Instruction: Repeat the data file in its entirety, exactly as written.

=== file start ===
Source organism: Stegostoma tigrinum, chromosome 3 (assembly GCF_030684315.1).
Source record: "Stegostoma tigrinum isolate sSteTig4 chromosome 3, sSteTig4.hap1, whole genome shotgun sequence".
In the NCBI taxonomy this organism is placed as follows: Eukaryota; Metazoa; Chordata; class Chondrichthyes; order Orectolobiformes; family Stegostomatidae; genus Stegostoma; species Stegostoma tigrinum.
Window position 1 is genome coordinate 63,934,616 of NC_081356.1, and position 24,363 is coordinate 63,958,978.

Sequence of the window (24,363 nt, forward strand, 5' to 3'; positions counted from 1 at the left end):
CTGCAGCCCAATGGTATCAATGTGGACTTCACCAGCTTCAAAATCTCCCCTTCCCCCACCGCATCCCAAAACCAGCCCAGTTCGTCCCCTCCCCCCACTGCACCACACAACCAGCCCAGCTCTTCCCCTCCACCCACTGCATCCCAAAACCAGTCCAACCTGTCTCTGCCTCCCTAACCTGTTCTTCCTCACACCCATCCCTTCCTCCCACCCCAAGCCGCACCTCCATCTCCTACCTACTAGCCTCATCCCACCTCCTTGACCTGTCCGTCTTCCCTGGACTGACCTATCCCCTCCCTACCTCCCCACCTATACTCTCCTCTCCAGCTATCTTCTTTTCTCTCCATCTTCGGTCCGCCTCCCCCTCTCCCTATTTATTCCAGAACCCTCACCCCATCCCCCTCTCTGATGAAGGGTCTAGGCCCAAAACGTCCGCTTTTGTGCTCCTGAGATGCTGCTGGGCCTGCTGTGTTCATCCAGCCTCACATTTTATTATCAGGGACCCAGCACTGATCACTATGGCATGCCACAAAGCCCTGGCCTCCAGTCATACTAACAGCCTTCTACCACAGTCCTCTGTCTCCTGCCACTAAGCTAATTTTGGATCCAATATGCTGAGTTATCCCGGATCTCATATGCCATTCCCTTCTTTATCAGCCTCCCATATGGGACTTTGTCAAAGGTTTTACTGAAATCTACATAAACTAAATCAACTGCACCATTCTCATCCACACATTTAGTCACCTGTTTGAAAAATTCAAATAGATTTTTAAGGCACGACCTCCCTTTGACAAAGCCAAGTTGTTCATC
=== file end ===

Source organism: Stegostoma tigrinum, chromosome 3 (assembly GCF_030684315.1).
Source record: "Stegostoma tigrinum isolate sSteTig4 chromosome 3, sSteTig4.hap1, whole genome shotgun sequence".
In the NCBI taxonomy this organism is placed as follows: Eukaryota; Metazoa; Chordata; class Chondrichthyes; order Orectolobiformes; family Stegostomatidae; genus Stegostoma; species Stegostoma tigrinum.
Window position 1 is genome coordinate 63,934,616 of NC_081356.1, and position 24,363 is coordinate 63,958,978.

Sequence of the window (24,363 nt, forward strand, 5' to 3'; positions counted from 1 at the left end):
CTGCAGCCCAATGGTATCAATGTGGACTTCACCAGCTTCAAAATCTCCCCTTCCCCCACCGCATCCCAAAACCAGCCCAGTTCGTCCCCTCCCCCCACTGCACCACACAACCAGCCCAGCTCTTCCCCTCCACCCACTGCATCCCAAAACCAGTCCAACCTGTCTCTGCCTCCCTAACCTGTTCTTCCTCACACCCATCCCTTCCTCCCACCCCAAGCCGCACCTCCATCTCCTACCTACTAGCCTCATCCCACCTCCTTGACCTGTCCGTCTTCCCTGGACTGACCTATCCCCTCCCTACCTCCCCACCTATACTCTCCTCTCCAGCTATCTTCTTTTCTCTCCATCTTCGGTCCGCCTCCCCCTCTCCCTATTTATTCCAGAACCCTCACCCCATCCCCCTCTCTGATGAAGGGTCTAGGCCCAAAACGTCCGCTTTTGTGCTCCTGAGATGCTGCTGGGCCTGCTGTGTTCATCCAGCCTCACATTTTATTATCAGGGACCCAGCACTGATCACTATGGCATGCCACAAAGCCCTGGCCTCCAGTCATACTAACAGCCTTCTACCACAGTCCTCTGTCTCCTGCCACTAAGCTAATTTTGGATCCAATATGCTGAGTTATCCCGGATCTCATATGCCATTCCCTTCTTTATCAGCCTCCCATATGGGACTTTGTCAAAGGTTTTACTGAAATCTACATAAACTAAATCAACTGCACCATTCTCATCCACACATTTAGTCACCTGTTTGAAAAATTCAAATAGATTTTTAAGGCACGACCTCCCTTTGACAAAGCCAAGTTGTTCATC